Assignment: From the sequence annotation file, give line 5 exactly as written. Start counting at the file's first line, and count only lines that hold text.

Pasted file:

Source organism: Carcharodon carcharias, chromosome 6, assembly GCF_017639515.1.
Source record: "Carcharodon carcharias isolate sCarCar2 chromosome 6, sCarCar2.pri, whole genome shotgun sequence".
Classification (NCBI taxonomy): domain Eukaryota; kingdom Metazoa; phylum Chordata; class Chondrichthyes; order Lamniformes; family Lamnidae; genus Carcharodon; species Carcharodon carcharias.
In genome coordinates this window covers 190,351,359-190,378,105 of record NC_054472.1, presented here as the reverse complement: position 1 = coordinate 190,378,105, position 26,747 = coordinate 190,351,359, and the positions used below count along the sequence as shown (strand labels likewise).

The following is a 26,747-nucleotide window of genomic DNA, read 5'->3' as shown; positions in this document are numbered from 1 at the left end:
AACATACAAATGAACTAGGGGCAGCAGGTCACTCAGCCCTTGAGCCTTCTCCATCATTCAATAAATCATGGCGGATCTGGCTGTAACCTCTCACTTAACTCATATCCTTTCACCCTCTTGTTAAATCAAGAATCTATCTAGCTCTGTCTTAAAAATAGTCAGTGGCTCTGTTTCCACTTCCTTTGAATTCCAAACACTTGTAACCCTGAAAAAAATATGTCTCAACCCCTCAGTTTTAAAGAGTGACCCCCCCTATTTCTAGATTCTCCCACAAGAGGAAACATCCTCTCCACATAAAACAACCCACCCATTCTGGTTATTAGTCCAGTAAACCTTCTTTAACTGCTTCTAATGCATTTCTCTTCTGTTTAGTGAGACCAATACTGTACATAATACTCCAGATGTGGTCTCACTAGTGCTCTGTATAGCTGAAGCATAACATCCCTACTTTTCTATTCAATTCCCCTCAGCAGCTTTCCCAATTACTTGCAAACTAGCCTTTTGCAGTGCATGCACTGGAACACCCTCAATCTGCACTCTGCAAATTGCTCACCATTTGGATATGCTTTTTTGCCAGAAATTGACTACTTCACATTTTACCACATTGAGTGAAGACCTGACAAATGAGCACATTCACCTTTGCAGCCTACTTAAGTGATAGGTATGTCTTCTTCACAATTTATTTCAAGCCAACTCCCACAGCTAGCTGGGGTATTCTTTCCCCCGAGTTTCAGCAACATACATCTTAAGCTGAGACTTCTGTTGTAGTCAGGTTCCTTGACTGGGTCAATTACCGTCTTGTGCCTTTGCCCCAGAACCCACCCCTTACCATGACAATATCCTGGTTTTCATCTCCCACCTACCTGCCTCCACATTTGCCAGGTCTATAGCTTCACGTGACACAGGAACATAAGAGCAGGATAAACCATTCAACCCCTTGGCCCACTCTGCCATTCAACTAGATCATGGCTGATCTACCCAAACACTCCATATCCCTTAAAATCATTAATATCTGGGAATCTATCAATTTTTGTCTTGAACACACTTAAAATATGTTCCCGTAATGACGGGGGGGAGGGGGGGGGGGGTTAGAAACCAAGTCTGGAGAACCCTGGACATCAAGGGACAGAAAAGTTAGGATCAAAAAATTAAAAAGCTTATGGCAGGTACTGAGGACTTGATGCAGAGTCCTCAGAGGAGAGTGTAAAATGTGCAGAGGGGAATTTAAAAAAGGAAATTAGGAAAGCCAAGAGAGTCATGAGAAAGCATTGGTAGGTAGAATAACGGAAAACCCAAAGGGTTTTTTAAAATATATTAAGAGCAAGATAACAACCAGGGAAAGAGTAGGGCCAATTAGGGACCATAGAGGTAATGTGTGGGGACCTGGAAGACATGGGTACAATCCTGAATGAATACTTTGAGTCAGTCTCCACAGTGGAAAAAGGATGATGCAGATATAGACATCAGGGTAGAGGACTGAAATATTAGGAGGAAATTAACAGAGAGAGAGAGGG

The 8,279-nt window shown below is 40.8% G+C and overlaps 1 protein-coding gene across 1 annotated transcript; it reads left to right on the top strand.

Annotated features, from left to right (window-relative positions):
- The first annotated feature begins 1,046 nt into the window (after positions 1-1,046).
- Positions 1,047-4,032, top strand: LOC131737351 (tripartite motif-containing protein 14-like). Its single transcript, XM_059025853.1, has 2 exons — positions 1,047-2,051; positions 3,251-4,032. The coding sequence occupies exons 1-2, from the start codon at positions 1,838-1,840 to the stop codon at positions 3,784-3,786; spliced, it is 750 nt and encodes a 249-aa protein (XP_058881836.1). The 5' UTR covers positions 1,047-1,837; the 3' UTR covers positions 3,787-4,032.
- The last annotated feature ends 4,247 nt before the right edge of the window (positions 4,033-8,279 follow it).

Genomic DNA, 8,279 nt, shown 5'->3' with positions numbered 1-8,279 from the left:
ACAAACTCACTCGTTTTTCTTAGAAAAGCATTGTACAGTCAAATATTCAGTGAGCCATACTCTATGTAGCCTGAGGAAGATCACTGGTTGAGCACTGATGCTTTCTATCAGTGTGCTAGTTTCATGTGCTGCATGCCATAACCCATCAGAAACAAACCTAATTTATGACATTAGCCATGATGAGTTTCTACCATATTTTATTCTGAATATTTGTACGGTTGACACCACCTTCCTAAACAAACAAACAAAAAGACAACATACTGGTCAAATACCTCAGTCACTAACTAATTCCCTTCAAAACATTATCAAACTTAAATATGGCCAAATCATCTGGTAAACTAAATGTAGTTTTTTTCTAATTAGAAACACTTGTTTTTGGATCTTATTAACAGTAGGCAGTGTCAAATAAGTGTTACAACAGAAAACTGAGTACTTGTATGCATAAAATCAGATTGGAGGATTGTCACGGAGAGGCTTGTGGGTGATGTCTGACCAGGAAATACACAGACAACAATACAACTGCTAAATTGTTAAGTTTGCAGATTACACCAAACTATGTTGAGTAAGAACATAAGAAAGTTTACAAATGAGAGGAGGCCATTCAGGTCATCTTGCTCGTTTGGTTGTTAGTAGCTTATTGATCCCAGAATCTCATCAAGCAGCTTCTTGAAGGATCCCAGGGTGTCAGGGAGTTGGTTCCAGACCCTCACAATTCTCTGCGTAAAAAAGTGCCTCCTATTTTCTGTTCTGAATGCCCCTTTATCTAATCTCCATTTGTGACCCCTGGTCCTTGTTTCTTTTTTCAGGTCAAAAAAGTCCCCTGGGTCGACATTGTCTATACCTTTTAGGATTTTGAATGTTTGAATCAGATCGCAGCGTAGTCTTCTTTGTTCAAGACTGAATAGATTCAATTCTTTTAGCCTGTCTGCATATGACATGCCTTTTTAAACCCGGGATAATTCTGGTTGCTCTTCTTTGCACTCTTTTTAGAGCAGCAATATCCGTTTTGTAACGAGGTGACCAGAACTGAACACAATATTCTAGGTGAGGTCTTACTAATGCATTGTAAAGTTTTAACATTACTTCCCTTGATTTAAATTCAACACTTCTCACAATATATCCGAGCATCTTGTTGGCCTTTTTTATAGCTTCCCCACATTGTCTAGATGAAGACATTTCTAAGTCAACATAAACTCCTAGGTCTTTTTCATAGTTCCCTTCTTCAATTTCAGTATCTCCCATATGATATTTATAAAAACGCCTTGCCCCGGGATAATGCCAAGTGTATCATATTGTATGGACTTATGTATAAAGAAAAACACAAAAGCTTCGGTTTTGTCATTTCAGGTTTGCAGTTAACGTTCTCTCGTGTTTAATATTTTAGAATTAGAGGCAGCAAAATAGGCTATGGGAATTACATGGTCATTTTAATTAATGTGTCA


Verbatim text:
The following is a 26,747-nucleotide window of genomic DNA, read 5'->3' as shown; positions in this document are numbered from 1 at the left end: